Lewis also argues the BBC was more likely than ITV or Channel 4 News to use sources from the right, such as US Republicans or UKIP politicians, than from the left, such as US Democrats or Green Party politicians. Furthermore, the imbalance of the party leader appearance ratio works in favour of the Conservatives, with the ratio standing at 3:1 Labour, while it stands at 4:1 for ministers and shadow ministers. The research also found that 50 per cent of BBC sources came from politics, business, law and order and media, compared to 10 per cent from knowledge-based professions and civic groups. Business sources accounted for 11.1 per cent of the total on the BBC, but only 3.8 per cent on ITV and 2.2 on Channel 4.

This is made all the more interesting in light of a poll conducted last November that suggested 41 per cent of the public thought the BBC was bias, with 27 per cent of those people saying the bias was towards the left. Just fourteen per cent believed it was to the right.

But what does all this mean? Yes, sometimes the BBC does struggle to meet its own standards of quality and independent journalism. Yes, though the examples supporting this case are relatively exceptional, the evidence for them is empirically speaking, thin. Moreover, the allegations of its left-wing bias are evidently unsound in light of the University of Cardiff’s revelations, and perhaps, those generally voicing their suspicions do tend to lean towards the right. (Though perhaps you might let Jeremy Hunt off the hook for accusing the BBC of prejudice following two of its journalists mispronouncing his name in a comically, if not tragically, wrong manner within the space of one hour in 2010.)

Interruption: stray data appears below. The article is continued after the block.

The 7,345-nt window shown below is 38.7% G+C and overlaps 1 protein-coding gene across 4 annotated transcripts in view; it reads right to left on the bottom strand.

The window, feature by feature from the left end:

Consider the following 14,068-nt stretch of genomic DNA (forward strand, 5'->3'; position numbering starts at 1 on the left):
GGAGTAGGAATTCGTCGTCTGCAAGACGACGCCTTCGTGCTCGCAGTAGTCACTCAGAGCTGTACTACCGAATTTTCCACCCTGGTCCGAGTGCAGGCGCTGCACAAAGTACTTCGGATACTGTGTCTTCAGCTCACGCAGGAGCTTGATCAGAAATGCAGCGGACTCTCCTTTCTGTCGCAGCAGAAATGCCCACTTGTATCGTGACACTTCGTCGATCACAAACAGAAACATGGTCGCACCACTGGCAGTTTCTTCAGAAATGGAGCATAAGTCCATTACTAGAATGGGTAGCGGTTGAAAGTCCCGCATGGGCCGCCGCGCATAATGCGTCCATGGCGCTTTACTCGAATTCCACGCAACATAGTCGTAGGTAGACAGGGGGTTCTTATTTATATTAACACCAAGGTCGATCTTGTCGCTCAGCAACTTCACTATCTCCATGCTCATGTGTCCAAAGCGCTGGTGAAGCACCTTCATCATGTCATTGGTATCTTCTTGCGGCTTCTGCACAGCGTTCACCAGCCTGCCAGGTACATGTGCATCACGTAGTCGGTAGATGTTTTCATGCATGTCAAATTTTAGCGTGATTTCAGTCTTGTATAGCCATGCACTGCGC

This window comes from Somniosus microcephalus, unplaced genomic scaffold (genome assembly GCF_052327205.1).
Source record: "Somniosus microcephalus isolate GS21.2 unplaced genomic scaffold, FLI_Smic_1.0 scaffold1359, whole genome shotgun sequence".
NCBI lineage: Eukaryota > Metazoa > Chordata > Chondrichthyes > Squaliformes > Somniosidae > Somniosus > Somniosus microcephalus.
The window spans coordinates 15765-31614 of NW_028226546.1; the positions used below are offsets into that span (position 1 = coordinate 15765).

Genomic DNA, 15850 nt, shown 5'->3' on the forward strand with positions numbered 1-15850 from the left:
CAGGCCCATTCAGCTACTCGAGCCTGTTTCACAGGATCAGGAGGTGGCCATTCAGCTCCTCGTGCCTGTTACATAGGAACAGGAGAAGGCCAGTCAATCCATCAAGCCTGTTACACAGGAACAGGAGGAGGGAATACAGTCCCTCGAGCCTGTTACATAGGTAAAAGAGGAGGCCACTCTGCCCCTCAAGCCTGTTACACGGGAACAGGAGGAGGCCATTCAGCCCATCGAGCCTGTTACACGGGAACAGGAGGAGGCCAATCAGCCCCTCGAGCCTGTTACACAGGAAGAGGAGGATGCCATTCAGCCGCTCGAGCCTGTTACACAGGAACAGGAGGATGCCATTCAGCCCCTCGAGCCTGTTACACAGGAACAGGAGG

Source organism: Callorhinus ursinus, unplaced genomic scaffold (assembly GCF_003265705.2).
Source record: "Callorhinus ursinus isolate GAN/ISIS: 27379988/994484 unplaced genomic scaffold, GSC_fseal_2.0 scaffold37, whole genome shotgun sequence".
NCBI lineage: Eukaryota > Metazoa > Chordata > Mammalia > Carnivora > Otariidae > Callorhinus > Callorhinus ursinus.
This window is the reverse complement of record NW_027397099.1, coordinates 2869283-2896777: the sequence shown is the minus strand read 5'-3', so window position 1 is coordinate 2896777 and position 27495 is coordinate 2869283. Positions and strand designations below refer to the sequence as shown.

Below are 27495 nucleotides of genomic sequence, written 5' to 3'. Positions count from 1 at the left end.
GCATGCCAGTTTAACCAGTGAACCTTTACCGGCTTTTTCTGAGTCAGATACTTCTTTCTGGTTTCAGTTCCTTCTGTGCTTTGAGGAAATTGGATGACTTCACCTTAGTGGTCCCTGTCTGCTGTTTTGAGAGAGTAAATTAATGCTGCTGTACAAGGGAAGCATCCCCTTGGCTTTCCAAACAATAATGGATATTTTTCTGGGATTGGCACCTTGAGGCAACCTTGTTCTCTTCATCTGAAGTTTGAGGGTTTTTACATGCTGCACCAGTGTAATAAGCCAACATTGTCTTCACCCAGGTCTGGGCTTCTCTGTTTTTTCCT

So, let alone the hypocrisy so many national papers deal in when labelling the organisation biased, these allegations are simply unfounded, and perhaps their time would be better spent on upholding their own standards of journalistic integrity. Meanwhile, for individuals and Conservative MPs alike, it seems asking themselves their own political agendas before accusing others is also of particular value.

After all this, the BBC is the one arguably remaining in the most difficult position of all, as any attempt to become more politically neutral, i.e., a move slightly away from the right, will no doubt trigger hysterical cries in both the public and the press of  the Beeb “going red”. No doubt the implication is worrying, for it suggests the possibility that, if anything, the reporting of events with a right-winged slant has become the objective norm of modern British journalism.